The "Monster" That Ate Social Networking?
The birth of Facebook: In 2012, a debate erupted about the "nationalization" of Facebook as a bid to save user privacy. Philip Howard of the University of Washington argued in Slate (2012) that Facebook was a "monopoly" that offended most users' expectations of privacy, arbitrarily banned certain pages, and was complicit in tyrannical regimes' tracking of their opponents who use their real identities. Some business writers pilloried the idea as trusting a government that spies on its citizens without warrants to safeguard the anonymity and freedom from surveillance of Facebook users (Bercovici, 2012; Krayewski, 2012; Thierer, 2012). The debate (resulting in 25,000 Google results in a matter of days) suggested that Americans are concerned about the implications of Facebook for their freedom and privacy. Facebook is describable as a map, list, or interface. As a map, it provides a guide to the territory of real-world and online networks of people, or social networks. As a list, it compiles groupings of people, groups of people, and profiles of such people and groups. And as an interface, it provides a Web- or mobile-based platform to view such lists, profiles, and related communications of memories, plans, and thoughts (Grimmelman, 2009, 1150). A social-networking site such as Facebook generally facilitates the creation and display of user profiles, and the sending and receipt of messages to and from other users, in centrifugally expanding affinity networks (Baron, 2010, 80).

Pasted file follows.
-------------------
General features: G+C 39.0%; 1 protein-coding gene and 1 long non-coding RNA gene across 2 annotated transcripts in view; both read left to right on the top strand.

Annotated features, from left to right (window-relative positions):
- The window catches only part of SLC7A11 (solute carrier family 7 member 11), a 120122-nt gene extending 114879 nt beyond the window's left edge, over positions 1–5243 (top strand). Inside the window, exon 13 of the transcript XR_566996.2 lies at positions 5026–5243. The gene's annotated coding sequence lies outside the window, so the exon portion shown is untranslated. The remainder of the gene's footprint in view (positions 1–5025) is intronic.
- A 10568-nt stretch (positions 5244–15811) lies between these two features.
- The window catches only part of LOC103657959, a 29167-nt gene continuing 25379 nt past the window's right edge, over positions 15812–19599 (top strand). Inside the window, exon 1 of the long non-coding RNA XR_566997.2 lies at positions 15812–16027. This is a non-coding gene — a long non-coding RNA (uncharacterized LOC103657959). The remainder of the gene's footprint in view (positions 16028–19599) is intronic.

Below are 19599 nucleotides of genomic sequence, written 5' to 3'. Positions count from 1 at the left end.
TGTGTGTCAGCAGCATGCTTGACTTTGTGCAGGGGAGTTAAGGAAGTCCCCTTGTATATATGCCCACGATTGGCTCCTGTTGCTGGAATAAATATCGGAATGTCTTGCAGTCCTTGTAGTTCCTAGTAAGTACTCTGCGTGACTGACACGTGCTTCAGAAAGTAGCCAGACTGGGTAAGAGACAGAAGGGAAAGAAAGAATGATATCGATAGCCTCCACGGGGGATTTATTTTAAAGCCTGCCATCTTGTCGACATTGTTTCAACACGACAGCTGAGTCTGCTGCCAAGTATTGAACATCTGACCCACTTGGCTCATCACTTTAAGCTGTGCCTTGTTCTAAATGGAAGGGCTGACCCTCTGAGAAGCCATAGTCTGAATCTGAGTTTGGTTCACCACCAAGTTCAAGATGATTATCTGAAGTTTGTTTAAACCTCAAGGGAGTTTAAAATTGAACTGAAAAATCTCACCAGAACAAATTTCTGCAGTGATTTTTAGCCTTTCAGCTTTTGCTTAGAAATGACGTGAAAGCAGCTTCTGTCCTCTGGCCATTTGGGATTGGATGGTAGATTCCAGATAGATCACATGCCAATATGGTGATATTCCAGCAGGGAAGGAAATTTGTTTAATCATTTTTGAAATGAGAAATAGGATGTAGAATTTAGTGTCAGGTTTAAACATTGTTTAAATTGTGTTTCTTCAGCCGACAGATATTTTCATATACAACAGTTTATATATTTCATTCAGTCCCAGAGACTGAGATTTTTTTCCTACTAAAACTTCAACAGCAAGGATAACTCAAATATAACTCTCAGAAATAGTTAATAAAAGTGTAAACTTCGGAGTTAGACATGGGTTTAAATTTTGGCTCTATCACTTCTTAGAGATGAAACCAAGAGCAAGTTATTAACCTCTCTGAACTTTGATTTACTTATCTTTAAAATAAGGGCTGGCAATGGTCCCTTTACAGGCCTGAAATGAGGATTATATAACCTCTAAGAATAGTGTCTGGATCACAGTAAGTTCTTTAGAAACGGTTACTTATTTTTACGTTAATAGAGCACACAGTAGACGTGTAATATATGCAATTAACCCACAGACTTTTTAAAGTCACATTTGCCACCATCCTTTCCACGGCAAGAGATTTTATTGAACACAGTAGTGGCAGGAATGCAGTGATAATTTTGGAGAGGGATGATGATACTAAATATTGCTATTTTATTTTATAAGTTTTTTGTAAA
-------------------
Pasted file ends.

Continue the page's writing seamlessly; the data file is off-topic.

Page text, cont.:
Milton Park, Abingdon, Oxon
Computer and Internet, Law and legislation, Media and the Law, Science and Technology
Communications Law | Internet Law | Law | Legislation
Hannibal Travis, The "Monster" That Ate Social Networking?, in CYBERSPACE LAW : CENSORSHIP AND REGULATION OF THE INTERNET, (Hannibal Travis ed., 2013).